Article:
Well, thimerosal hypothesis proponents should be worried. Here are the areas in which I believe the TV hypothesis is actually more sound and plausible than the thimerosal hypothesis:

  1. Time Trends.- In the last several decades, there is only one period of time when thimerosal exposure increased consistently and significantly in the US. That is the period between the birth years 1990 and 1994. At other times, thimerosal exposure has been either fairly stable or declining. In contrast, the administrative incidence of autism has been on a smooth upward trend for several decades, most notably in the 1990s. Roughly the same could be said of TV exposure.

  2. Regional Epidemiology.- No regional epidemiology exists involving thimerosal and autism, nor is it likely the thimerosal hypothesis could explain both a significant rise in autism incidence over time and the considerable differences in autism prevalence across states and counties. In contrast, the TV study presents a per-county analysis across several states for both cable subscription rates and precipitation rates. The cable subscription analysis even adjusts for time-independent per-county effects.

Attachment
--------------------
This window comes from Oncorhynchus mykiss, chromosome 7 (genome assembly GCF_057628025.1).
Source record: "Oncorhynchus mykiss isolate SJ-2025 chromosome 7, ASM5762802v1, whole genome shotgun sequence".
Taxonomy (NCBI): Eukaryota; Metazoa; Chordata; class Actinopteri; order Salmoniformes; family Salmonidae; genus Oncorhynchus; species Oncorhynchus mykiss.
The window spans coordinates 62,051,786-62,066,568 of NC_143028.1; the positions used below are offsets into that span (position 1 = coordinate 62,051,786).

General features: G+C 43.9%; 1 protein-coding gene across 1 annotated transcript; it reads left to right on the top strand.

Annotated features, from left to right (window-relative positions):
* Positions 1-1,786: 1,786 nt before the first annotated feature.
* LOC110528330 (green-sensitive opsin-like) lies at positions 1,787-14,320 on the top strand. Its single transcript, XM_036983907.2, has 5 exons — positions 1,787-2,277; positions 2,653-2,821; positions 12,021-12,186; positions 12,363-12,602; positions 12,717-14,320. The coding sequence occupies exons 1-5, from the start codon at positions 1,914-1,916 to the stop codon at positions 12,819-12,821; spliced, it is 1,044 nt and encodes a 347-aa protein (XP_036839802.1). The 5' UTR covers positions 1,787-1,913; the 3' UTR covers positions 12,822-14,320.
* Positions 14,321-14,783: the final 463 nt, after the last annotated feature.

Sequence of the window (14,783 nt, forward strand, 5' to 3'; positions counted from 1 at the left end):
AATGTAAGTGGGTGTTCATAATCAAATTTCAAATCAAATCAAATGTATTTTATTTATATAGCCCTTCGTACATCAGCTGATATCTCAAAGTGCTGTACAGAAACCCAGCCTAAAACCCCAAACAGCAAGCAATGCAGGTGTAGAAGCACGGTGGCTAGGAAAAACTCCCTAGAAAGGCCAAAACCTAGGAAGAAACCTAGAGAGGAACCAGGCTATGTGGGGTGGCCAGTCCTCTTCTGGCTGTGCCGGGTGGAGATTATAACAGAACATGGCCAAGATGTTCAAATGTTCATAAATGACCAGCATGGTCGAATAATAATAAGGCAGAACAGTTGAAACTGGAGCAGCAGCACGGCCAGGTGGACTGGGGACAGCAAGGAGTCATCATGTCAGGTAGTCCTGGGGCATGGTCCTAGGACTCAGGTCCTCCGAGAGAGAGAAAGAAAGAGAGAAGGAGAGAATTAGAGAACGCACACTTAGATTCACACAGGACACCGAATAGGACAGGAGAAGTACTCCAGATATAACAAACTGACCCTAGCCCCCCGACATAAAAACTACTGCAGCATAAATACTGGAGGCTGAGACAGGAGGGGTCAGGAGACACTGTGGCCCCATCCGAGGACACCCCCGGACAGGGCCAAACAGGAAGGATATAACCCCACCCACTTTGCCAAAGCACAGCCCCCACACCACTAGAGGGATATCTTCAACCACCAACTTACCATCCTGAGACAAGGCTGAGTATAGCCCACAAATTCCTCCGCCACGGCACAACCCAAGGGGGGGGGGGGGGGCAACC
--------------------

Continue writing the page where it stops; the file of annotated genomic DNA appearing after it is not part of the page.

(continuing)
3. Credibility of Researchers.- The only thimerosal epidemiology which can be found in the scientific literature has been authored by Mark and David Geier. The scientific conduct of these researchers has come under fire recently amid allegations of affiliation misrepresentation, IRB irregularities, use of dual terminology, misrepresentation and alteration of cited work, apparent plagiarism and use of salami publications, potential breaches of confidentiality, unreproducibility of results, omission of data, a suspect "order of magnitude" error, conspirationism and fear mongering, and assorted fabrications. Their conflicts of interest include having filed a patent application for their "Lupron Protocol", and, astonishingly, a connection to a pharmaceutical company. A quick search reveals nothing comparable about Waldman et al.